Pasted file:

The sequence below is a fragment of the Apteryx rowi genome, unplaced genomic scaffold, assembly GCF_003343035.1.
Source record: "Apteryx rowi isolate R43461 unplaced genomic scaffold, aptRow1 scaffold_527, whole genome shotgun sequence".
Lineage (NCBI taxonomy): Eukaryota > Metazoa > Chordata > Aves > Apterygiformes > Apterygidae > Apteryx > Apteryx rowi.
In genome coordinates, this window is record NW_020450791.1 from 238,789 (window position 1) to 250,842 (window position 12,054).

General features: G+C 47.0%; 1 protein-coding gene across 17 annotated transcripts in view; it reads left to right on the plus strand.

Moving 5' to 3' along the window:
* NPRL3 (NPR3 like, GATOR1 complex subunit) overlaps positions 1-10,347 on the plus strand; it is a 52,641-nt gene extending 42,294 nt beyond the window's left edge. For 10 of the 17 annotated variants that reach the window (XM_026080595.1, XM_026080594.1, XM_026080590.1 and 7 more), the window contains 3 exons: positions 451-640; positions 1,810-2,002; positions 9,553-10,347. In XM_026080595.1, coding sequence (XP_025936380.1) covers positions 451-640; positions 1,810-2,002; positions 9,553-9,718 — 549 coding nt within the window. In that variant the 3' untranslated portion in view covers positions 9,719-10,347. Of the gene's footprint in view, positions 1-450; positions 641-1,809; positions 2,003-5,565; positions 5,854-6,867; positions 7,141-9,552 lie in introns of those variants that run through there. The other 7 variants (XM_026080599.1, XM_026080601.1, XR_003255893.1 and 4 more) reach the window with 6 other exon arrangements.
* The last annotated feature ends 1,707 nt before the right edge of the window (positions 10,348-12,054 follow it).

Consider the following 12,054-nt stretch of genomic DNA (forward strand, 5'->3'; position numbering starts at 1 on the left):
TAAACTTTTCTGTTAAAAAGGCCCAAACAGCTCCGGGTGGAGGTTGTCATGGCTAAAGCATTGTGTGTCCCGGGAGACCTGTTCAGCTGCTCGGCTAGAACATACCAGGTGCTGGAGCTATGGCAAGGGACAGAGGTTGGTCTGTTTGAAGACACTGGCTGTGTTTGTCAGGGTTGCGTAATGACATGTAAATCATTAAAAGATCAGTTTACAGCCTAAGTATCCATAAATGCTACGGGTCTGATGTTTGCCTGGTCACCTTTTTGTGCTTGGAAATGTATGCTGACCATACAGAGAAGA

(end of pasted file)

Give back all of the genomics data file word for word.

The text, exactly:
The sequence below is a fragment of the Apteryx rowi genome, unplaced genomic scaffold, assembly GCF_003343035.1.
Source record: "Apteryx rowi isolate R43461 unplaced genomic scaffold, aptRow1 scaffold_527, whole genome shotgun sequence".
Lineage (NCBI taxonomy): Eukaryota > Metazoa > Chordata > Aves > Apterygiformes > Apterygidae > Apteryx > Apteryx rowi.
In genome coordinates, this window is record NW_020450791.1 from 238,789 (window position 1) to 250,842 (window position 12,054).

General features: G+C 47.0%; 1 protein-coding gene across 17 annotated transcripts in view; it reads left to right on the plus strand.

Moving 5' to 3' along the window:
* NPRL3 (NPR3 like, GATOR1 complex subunit) overlaps positions 1-10,347 on the plus strand; it is a 52,641-nt gene extending 42,294 nt beyond the window's left edge. For 10 of the 17 annotated variants that reach the window (XM_026080595.1, XM_026080594.1, XM_026080590.1 and 7 more), the window contains 3 exons: positions 451-640; positions 1,810-2,002; positions 9,553-10,347. In XM_026080595.1, coding sequence (XP_025936380.1) covers positions 451-640; positions 1,810-2,002; positions 9,553-9,718 — 549 coding nt within the window. In that variant the 3' untranslated portion in view covers positions 9,719-10,347. Of the gene's footprint in view, positions 1-450; positions 641-1,809; positions 2,003-5,565; positions 5,854-6,867; positions 7,141-9,552 lie in introns of those variants that run through there. The other 7 variants (XM_026080599.1, XM_026080601.1, XR_003255893.1 and 4 more) reach the window with 6 other exon arrangements.
* The last annotated feature ends 1,707 nt before the right edge of the window (positions 10,348-12,054 follow it).

Consider the following 12,054-nt stretch of genomic DNA (forward strand, 5'->3'; position numbering starts at 1 on the left):
TAAACTTTTCTGTTAAAAAGGCCCAAACAGCTCCGGGTGGAGGTTGTCATGGCTAAAGCATTGTGTGTCCCGGGAGACCTGTTCAGCTGCTCGGCTAGAACATACCAGGTGCTGGAGCTATGGCAAGGGACAGAGGTTGGTCTGTTTGAAGACACTGGCTGTGTTTGTCAGGGTTGCGTAATGACATGTAAATCATTAAAAGATCAGTTTACAGCCTAAGTATCCATAAATGCTACGGGTCTGATGTTTGCCTGGTCACCTTTTTGTGCTTGGAAATGTATGCTGACCATACAGAGAAGA